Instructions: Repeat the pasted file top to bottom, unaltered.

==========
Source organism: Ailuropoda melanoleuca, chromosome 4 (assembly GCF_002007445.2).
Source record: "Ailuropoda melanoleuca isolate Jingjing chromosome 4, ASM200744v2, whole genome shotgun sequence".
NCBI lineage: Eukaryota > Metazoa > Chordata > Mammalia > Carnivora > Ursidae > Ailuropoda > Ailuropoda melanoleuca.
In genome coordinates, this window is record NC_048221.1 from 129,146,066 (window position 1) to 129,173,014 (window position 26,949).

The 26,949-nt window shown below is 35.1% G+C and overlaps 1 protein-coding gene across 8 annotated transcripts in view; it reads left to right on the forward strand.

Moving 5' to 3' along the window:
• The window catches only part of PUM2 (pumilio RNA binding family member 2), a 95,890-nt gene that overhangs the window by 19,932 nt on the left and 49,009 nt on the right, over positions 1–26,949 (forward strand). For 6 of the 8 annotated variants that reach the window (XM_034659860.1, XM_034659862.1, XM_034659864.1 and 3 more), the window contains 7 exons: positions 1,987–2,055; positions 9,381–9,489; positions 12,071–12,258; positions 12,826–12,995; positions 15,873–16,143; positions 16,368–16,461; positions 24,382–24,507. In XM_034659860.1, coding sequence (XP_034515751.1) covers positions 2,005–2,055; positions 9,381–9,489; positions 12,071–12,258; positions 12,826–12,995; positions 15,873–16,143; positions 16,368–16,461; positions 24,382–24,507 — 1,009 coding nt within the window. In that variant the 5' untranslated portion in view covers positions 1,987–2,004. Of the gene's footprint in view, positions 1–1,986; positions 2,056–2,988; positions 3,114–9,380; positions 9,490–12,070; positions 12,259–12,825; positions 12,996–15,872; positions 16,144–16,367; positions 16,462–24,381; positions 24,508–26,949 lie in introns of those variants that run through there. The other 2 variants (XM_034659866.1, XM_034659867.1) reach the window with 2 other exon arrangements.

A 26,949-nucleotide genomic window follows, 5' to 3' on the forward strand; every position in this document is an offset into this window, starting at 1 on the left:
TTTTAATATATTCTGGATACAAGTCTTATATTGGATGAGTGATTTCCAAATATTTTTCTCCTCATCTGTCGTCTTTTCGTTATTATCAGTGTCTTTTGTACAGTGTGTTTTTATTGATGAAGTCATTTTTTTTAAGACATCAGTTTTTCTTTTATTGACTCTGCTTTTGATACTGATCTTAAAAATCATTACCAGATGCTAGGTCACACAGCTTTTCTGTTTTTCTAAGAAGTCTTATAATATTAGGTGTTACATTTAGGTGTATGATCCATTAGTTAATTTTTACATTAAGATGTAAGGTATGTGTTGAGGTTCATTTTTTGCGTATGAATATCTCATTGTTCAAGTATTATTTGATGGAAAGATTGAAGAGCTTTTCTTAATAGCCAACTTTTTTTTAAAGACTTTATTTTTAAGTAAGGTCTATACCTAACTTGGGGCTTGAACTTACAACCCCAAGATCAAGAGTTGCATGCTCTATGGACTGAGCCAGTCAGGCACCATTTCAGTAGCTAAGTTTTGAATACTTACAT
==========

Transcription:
Source organism: Ailuropoda melanoleuca, chromosome 4 (assembly GCF_002007445.2).
Source record: "Ailuropoda melanoleuca isolate Jingjing chromosome 4, ASM200744v2, whole genome shotgun sequence".
NCBI lineage: Eukaryota > Metazoa > Chordata > Mammalia > Carnivora > Ursidae > Ailuropoda > Ailuropoda melanoleuca.
In genome coordinates, this window is record NC_048221.1 from 129,146,066 (window position 1) to 129,173,014 (window position 26,949).

The 26,949-nt window shown below is 35.1% G+C and overlaps 1 protein-coding gene across 8 annotated transcripts in view; it reads left to right on the forward strand.

Moving 5' to 3' along the window:
• The window catches only part of PUM2 (pumilio RNA binding family member 2), a 95,890-nt gene that overhangs the window by 19,932 nt on the left and 49,009 nt on the right, over positions 1–26,949 (forward strand). For 6 of the 8 annotated variants that reach the window (XM_034659860.1, XM_034659862.1, XM_034659864.1 and 3 more), the window contains 7 exons: positions 1,987–2,055; positions 9,381–9,489; positions 12,071–12,258; positions 12,826–12,995; positions 15,873–16,143; positions 16,368–16,461; positions 24,382–24,507. In XM_034659860.1, coding sequence (XP_034515751.1) covers positions 2,005–2,055; positions 9,381–9,489; positions 12,071–12,258; positions 12,826–12,995; positions 15,873–16,143; positions 16,368–16,461; positions 24,382–24,507 — 1,009 coding nt within the window. In that variant the 5' untranslated portion in view covers positions 1,987–2,004. Of the gene's footprint in view, positions 1–1,986; positions 2,056–2,988; positions 3,114–9,380; positions 9,490–12,070; positions 12,259–12,825; positions 12,996–15,872; positions 16,144–16,367; positions 16,462–24,381; positions 24,508–26,949 lie in introns of those variants that run through there. The other 2 variants (XM_034659866.1, XM_034659867.1) reach the window with 2 other exon arrangements.

A 26,949-nucleotide genomic window follows, 5' to 3' on the forward strand; every position in this document is an offset into this window, starting at 1 on the left:
TTTTAATATATTCTGGATACAAGTCTTATATTGGATGAGTGATTTCCAAATATTTTTCTCCTCATCTGTCGTCTTTTCGTTATTATCAGTGTCTTTTGTACAGTGTGTTTTTATTGATGAAGTCATTTTTTTTAAGACATCAGTTTTTCTTTTATTGACTCTGCTTTTGATACTGATCTTAAAAATCATTACCAGATGCTAGGTCACACAGCTTTTCTGTTTTTCTAAGAAGTCTTATAATATTAGGTGTTACATTTAGGTGTATGATCCATTAGTTAATTTTTACATTAAGATGTAAGGTATGTGTTGAGGTTCATTTTTTGCGTATGAATATCTCATTGTTCAAGTATTATTTGATGGAAAGATTGAAGAGCTTTTCTTAATAGCCAACTTTTTTTTAAAGACTTTATTTTTAAGTAAGGTCTATACCTAACTTGGGGCTTGAACTTACAACCCCAAGATCAAGAGTTGCATGCTCTATGGACTGAGCCAGTCAGGCACCATTTCAGTAGCTAAGTTTTGAATACTTACAT